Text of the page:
The Need for End-of-Life Care Training in Nephrology

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The Need for End-of-Life Care Training in Nephrology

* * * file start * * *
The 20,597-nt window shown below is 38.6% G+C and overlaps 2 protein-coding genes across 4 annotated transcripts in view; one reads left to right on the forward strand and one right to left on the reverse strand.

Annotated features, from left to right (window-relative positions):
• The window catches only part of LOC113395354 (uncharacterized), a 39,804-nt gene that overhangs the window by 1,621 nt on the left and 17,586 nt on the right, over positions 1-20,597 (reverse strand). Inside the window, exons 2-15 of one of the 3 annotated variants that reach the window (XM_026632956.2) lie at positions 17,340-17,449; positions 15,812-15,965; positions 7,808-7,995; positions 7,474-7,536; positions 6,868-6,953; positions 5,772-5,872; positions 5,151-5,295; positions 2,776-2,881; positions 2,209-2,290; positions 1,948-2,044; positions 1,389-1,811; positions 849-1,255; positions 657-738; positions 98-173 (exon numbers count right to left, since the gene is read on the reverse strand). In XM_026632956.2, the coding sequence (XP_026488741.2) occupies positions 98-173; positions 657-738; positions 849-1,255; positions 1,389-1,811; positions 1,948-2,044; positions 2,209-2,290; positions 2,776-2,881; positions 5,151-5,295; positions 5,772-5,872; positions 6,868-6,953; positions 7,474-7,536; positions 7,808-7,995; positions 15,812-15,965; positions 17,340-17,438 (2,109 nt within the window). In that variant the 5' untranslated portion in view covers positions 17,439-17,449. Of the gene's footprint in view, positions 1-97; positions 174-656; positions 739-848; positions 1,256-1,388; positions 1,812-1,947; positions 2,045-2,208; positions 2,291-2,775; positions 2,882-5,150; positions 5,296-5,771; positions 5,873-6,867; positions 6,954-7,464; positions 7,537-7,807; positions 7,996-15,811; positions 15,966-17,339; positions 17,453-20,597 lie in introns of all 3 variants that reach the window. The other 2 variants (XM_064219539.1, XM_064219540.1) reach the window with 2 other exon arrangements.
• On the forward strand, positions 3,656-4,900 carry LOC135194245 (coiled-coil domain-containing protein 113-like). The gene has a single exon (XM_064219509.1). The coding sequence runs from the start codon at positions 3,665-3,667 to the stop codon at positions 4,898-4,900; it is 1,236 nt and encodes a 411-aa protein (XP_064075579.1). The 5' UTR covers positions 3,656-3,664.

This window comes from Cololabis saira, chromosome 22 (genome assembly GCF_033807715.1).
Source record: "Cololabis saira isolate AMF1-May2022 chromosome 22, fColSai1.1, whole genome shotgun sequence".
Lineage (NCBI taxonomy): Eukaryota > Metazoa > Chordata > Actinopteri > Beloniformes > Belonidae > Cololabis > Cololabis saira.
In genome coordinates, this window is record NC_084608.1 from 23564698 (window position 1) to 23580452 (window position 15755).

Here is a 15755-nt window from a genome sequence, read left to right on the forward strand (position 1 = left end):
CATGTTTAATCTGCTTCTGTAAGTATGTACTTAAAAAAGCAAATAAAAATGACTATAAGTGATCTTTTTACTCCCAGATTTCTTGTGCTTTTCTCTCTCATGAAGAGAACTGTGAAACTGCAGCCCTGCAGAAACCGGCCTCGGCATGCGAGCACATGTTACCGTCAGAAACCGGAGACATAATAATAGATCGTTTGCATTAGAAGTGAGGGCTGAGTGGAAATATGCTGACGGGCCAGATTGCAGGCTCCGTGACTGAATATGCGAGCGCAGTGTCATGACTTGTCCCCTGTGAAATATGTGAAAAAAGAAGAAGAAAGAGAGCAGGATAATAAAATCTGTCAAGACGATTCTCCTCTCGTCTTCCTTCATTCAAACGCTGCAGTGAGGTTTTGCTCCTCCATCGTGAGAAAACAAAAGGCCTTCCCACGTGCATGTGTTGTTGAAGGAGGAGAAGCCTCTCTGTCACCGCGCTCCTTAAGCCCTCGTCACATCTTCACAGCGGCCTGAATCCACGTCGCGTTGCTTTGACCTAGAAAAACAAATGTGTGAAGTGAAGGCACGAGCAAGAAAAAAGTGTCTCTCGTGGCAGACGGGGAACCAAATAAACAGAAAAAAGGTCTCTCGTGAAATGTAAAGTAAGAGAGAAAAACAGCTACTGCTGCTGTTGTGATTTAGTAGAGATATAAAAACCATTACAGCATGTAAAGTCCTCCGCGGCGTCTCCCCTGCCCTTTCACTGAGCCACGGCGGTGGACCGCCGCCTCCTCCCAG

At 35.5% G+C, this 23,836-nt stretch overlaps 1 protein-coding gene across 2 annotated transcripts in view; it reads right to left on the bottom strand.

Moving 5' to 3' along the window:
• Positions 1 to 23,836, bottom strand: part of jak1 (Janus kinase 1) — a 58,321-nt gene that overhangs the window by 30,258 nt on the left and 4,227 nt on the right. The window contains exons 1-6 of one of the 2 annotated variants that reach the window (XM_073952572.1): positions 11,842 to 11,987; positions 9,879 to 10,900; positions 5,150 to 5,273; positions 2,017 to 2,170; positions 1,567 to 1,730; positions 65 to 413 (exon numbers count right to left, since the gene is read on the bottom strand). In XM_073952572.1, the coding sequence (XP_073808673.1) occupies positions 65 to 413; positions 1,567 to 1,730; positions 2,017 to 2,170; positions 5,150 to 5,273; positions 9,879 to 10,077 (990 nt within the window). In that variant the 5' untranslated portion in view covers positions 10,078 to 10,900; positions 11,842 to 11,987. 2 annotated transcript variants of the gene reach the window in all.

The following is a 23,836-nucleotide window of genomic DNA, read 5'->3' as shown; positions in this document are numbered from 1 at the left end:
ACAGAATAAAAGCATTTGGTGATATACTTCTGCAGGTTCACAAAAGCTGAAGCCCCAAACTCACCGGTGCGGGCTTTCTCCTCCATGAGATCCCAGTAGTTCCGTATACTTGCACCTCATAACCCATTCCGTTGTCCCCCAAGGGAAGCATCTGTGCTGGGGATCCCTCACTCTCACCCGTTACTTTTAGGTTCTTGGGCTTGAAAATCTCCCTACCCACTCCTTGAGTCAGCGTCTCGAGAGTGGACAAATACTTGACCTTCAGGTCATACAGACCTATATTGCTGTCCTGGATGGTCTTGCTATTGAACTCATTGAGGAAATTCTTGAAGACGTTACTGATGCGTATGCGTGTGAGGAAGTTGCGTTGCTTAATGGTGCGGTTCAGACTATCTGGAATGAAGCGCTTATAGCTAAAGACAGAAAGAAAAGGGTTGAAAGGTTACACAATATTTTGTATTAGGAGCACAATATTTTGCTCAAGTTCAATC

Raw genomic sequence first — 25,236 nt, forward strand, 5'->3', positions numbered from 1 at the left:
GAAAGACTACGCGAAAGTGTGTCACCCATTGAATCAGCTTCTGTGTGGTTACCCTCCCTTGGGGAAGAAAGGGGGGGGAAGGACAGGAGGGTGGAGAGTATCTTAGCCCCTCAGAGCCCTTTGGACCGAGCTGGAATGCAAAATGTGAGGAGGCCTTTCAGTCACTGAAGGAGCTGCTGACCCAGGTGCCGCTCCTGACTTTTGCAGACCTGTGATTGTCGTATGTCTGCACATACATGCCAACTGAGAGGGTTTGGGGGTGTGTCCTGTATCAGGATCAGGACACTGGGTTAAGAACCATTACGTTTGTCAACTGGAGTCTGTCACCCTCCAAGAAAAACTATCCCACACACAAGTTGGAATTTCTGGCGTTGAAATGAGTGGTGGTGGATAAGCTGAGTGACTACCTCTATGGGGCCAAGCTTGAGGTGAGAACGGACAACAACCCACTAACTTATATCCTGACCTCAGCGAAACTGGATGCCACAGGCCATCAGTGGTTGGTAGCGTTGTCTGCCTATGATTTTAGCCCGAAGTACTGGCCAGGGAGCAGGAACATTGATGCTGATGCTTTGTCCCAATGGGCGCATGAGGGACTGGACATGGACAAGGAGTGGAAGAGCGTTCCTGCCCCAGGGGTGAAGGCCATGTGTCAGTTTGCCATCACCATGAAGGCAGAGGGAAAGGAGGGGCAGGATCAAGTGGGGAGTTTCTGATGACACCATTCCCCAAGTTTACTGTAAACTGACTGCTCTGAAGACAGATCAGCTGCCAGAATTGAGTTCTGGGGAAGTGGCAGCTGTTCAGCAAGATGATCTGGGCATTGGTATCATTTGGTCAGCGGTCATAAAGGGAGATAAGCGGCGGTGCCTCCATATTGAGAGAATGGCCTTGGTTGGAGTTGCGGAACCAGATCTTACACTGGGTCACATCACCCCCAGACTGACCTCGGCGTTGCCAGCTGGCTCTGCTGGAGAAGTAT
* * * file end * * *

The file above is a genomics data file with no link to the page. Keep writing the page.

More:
1. 1. The Need for End-of-Life Care Training in Nephrology: National Survey Results of Nephrology Fellows Jean L. Holley, MD, Sharon S. Carmody, MBA, Alvin H. Moss, MD, Amy M. Sullivan, EdD, Lewis M. Cohen, MD, Susan D. Block, MD, and Robert M. Arnold, MD ● Because of the high mortality rate of end-stage renal disease, nephrologists care for many dying patients. However, the education of nephrology fellows in palliative care has not been assessed. We surveyed second-year nephrology fellows to assess the quantity and quality of teaching they received in palliative medicine and also asked about their preparedness to manage patients at the end of life. A 63% survey response rate yielded 173 surveys for evaluation. Nearly all fellows (99%) agreed that physicians have a responsibility to help patients at the end of life; half thought it was very important to learn how to care for dying patients. On a 10-point scale in which 0 is no teaching and 10 is a lot of teaching, fellows reported significantly less teaching in end-of-life care (mean score, 3.8 2.6) than in managing a patient with distal renal tubular acidosis (mean score, 6.3 2.5) or on hemodialysis therapy (mean score, 8.9 1.5; all P < 0.0001). Specific palliative care content areas were taught infrequently; only 22% of fellows were taught how to tell a patient he or she is dying. Fellows who had contact with a palliative care specialist reported more education on end-of-life issues and believed they were better prepared to provide such care. Fellows’ palliative care experiences during fellowship frequently occurred without attending nephrologist supervision; 32% of fellows had conducted 2 or fewer family meetings, and 26% of all family meetings occurred without an attending nephrologist. Fellows believed they were best prepared to manage a patient on hemodialysis therapy (mean score, 8.9 1) and least prepared to manage a patient at the end of life (mean score, 6.1 2; P < 0.0001). Our results show that most nephrology fellows believe they should learn how to care for dying patients, but most fellowship programs do not offer this training. Our study therefore suggests that training in palliative care be incorporated into fellowship program curricula. Am J Kidney Dis 42:813-820. © 2003 by the National Kidney Foundation, Inc. INDEX WORDS: End-of-life care; medical training; medical education; long-term dialysis; end-stage renal disease (ESRD). P RACTICING nephrologists spend at least 35% of their time caring for long-term dialysis patients.1 Because of the high mortality ogy supporting the study project and encouraging fellows to participate accompanied the survey. A similar letter was sent to each Fellowship Program Director asking him or her to encourage their fellows to complete the survey. The survey’s rate of end-stage renal disease, nephrologists treat many dying patients and often confront issues of withholding or withdrawing dialysis From the Section of Palliative Care and Medical Ethics, therapy. These end-of-life care issues are incorpo- University of Pittsburgh Medical Center, Pittsburgh, PA; Nephrology Division, University of Virginia Health Systems, rated within palliative medicine. The nephrology Charlottesville, VA; Center for Health, Ethics, and Law, community has begun to provide clinical guide- West Virginia University, Morgantown, WV; Division of lines in palliative care management,2,3 but the Psychosocial Oncology and Palliative Care, Dana-Farber palliative care education of nephrology fellows Cancer Institute and Brigham and Women’s Hospital, Bos- has not been assessed. We surveyed nephrology ton; and Psychiatric Consultation Service, Baystate Medical Center, Springfield, MA. fellows in the spring of their second year of Received April 16, 2003; accepted in revised form June training to assess the quantity and quality of 16, 2003. teaching they received in palliative medicine. We Supported in part by a grant from the Robert Wood also asked them to evaluate their preparedness to Johnson’s Last Acts Professional Education Subcommittee; manage patients at the end of life. an American Society of Nephrology Student Scholar Award (S.S.C.); Project on Death in America Faculty Scholars Program (R.M.A.); Greenwall Foundation (R.M.A.); Ladies METHODS Hospital Aid Society of Western Pennsylvania (R.M.A.); In April 2002, a survey addressing training in end-of-life International Union Against Cancer Yamagiwa-Yoshida Me- care was sent to all second-year nephrology fellows in the morial International Cancer Study Grant Fellowship United States (n 274). The list of fellows was obtained (R.M.A.); and the LAS Trust Foundation (R.M.A.). from the American Medical Association trainee database. Address reprint requests to Jean L. Holley, MD, University of Information provided by the American Medical Association Virginia Health Systems, Nephrology Division, Box 800133, was verified and updated based on information provided by Charlottesville, VA 22908. E-mail: jlh4qs@virginia.edu directors of individual nephrology training programs. A © 2003 by the National Kidney Foundation, Inc. letter signed by the Chairman of the Training Program 0272-6386/03/4204-0012$30.00/0 Directors Committee of the American Society of Nephrol- doi:10.1053/S0272-6386(03)00868-0 American Journal of Kidney Diseases, Vol 42, No 4 (October), 2003: pp 813-820 813